Now That’s What I Call Quite Good: Elvira Mistress Of The Dark

elvira index

A short time ago I reviewed the latest comics adaptation of Elvira and was surprised that it was a nicely daft affair that didn’t have too many sex based gags, and mostly had fun bouncing around history meeting famous horror writers, so it made me nostalgic for her original eighties movie. I hadn’t seen it since my teenager years though and had no idea how well it’d hold up, but was vaguely optimistic that it’d be an entertaining view.

And it is indeed that, yes, it has the odd minor flaw but it’s largely a bright, breezy, if lightweight affair which has a lot of pretty funny moments in it. Starting with Elvira (Cassandra Peterson) presenting a tv show which mocks bad horror films, as she did in real life before finding fame, Elvira dreams of making it to Las Vegas and having her own show, the only problem being that the funding has fallen through and so it looks like it’s not going to happen.

But then as luck would have it (as Elvira comments herself) a relative dies and Elvira learns that she’s in the will, and so she heads off to the sleepy town of Fallwell, Massachusetts where she’s less than pleased to discover that her inheritance is only a dilapidated old mansion, a recipe book and a poodle. But she figures if she can fix the house up she might be quids in, though the fact that Fallwell is a town that hasn’t changed since the fifties and everyone who isn’t a lusty bloke hates her, along with her Uncle Vincent (William Morgan Sheppard) being a somewhat evil bastard, means that not everything might work out for our heroine.

Peterson originally wanted Tim Burton to direct and you can see why as it would have fitted his eighties style perfectly, though it’s not quite as dark and as quirky as most of his work was back then and if anything most similar to Pee Wee’s Big Adventure. It’s a kind of reverse fish out of water scenario too where Elvira doesn’t give a toss about what people think of her or that the small town is so prudish, but nearly everyone around her can’t believe what a wild and crazy girl she is.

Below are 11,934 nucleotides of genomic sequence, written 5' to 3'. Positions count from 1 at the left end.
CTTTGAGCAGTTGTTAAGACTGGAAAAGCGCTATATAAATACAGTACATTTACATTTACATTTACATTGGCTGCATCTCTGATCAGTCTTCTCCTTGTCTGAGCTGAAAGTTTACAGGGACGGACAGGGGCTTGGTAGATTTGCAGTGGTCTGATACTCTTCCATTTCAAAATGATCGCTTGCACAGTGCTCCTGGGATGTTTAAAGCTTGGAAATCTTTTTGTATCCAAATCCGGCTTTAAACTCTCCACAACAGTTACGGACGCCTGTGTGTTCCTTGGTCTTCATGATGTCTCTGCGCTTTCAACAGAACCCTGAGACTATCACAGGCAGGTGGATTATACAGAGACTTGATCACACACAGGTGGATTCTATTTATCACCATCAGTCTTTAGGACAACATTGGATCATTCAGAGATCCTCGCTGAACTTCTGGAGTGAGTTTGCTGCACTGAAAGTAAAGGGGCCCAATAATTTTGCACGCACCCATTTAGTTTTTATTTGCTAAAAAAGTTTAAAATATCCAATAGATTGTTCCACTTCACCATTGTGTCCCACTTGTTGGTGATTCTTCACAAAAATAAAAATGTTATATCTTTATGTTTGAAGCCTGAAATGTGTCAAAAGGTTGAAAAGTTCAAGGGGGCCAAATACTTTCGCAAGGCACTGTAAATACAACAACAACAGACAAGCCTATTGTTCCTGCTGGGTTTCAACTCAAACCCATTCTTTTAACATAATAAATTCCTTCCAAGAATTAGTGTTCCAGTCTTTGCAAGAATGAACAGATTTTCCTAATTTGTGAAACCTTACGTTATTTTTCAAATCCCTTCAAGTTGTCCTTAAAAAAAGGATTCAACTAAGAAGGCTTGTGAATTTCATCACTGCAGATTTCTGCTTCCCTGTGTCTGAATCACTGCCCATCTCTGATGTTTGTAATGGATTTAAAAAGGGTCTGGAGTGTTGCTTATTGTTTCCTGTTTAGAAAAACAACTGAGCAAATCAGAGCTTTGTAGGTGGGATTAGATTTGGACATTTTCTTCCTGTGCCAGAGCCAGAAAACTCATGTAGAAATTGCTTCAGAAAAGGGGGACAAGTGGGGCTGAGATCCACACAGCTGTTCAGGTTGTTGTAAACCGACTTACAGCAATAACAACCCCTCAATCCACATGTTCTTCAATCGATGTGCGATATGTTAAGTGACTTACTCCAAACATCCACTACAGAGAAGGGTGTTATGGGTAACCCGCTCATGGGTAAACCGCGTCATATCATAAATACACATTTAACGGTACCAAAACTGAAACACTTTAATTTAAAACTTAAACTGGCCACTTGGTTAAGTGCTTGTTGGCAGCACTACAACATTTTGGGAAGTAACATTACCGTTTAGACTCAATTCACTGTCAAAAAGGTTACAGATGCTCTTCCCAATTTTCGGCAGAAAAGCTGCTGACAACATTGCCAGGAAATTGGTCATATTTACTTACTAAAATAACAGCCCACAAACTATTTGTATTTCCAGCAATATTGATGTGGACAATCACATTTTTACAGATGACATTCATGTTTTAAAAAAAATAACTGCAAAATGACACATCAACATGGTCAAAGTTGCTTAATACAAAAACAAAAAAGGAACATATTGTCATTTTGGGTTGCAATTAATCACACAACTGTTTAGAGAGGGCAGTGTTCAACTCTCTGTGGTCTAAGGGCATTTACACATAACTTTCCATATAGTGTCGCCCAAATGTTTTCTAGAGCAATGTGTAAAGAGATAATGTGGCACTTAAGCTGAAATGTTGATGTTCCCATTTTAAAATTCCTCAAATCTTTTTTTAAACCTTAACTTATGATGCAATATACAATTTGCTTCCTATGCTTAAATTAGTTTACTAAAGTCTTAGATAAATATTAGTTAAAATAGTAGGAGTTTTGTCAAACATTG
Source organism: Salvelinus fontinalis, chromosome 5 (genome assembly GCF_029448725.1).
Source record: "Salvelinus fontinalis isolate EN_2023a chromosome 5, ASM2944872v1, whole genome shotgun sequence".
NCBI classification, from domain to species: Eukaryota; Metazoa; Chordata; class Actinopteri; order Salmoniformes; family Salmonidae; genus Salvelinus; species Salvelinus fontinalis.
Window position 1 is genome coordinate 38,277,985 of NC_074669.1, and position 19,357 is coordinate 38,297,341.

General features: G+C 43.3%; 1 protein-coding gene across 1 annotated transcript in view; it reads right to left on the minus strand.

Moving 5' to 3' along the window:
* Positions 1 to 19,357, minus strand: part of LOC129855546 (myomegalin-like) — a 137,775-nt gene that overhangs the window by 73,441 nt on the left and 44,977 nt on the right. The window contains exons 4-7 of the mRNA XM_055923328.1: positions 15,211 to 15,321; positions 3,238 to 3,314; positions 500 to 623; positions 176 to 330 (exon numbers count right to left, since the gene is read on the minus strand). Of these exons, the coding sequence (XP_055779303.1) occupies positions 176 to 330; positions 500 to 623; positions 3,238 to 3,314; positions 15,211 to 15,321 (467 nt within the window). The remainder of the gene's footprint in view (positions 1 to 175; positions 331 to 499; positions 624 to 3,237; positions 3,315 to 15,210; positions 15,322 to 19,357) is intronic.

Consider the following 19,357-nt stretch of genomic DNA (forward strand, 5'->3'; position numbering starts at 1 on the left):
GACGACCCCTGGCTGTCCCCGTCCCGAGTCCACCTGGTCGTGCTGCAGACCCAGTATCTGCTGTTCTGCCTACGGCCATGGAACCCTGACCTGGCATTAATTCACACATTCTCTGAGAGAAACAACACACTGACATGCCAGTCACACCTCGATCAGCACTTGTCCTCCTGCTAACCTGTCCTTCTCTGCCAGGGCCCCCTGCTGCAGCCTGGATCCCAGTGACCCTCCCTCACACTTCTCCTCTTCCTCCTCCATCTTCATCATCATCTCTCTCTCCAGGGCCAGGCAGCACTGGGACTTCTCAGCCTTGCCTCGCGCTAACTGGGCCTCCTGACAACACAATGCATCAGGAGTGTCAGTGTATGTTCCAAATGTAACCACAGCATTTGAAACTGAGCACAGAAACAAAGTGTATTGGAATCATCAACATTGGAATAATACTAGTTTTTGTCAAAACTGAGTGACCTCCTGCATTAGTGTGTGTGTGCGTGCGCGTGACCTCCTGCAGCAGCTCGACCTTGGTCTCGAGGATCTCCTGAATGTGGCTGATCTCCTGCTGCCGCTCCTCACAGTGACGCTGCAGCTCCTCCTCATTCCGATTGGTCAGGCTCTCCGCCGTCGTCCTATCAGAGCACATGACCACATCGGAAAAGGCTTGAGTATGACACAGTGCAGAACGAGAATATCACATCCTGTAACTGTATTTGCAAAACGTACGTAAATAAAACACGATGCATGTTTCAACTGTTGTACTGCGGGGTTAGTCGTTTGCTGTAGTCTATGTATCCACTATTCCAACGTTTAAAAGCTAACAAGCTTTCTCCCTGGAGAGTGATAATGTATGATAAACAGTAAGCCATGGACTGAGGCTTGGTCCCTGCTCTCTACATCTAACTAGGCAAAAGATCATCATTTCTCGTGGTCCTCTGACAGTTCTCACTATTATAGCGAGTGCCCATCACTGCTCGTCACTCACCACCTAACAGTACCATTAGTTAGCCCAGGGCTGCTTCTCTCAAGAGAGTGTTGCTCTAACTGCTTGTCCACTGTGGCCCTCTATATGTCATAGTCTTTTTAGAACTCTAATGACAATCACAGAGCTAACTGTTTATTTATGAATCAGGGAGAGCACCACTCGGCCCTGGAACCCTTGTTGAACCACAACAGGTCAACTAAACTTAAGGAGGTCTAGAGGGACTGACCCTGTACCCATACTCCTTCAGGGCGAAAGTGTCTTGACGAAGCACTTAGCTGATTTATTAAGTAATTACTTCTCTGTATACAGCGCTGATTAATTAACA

It’s a film with a lot of strong jokes, throughout there’s a fair amount of fourth wall breaking which is done in an appealing manner, and there’s a great dream sequence where she imagines the will reading as if it were a cheesy game show. Also fun is her Uncle Vincent’s camp villainy, Elvira’s attempts at cooking leading to a hellish creature trying to kill her, and then later the townsfolk eat one of her dishes which makes them all horny in a scene which could have been creepy but thankfully isn’t, and most of her one liners hit home effectively too.

It’s not a perfect comedy and some of the puns haven’t aged well (with gags like “I didn’t know I had a good aunt let alone a great one” feeling like something from one of the weaker 50’s slapstick movies) while the amount of jokes about Elvira’s cleavage really does get tiring after a short time, yes it was a large aspect of the character but there was no need to go to that particular well quite so often. But most of the time it’s a warmhearted and good spirited affair, and like it’s central character it has an awful lot of charm.

Alex Finch.
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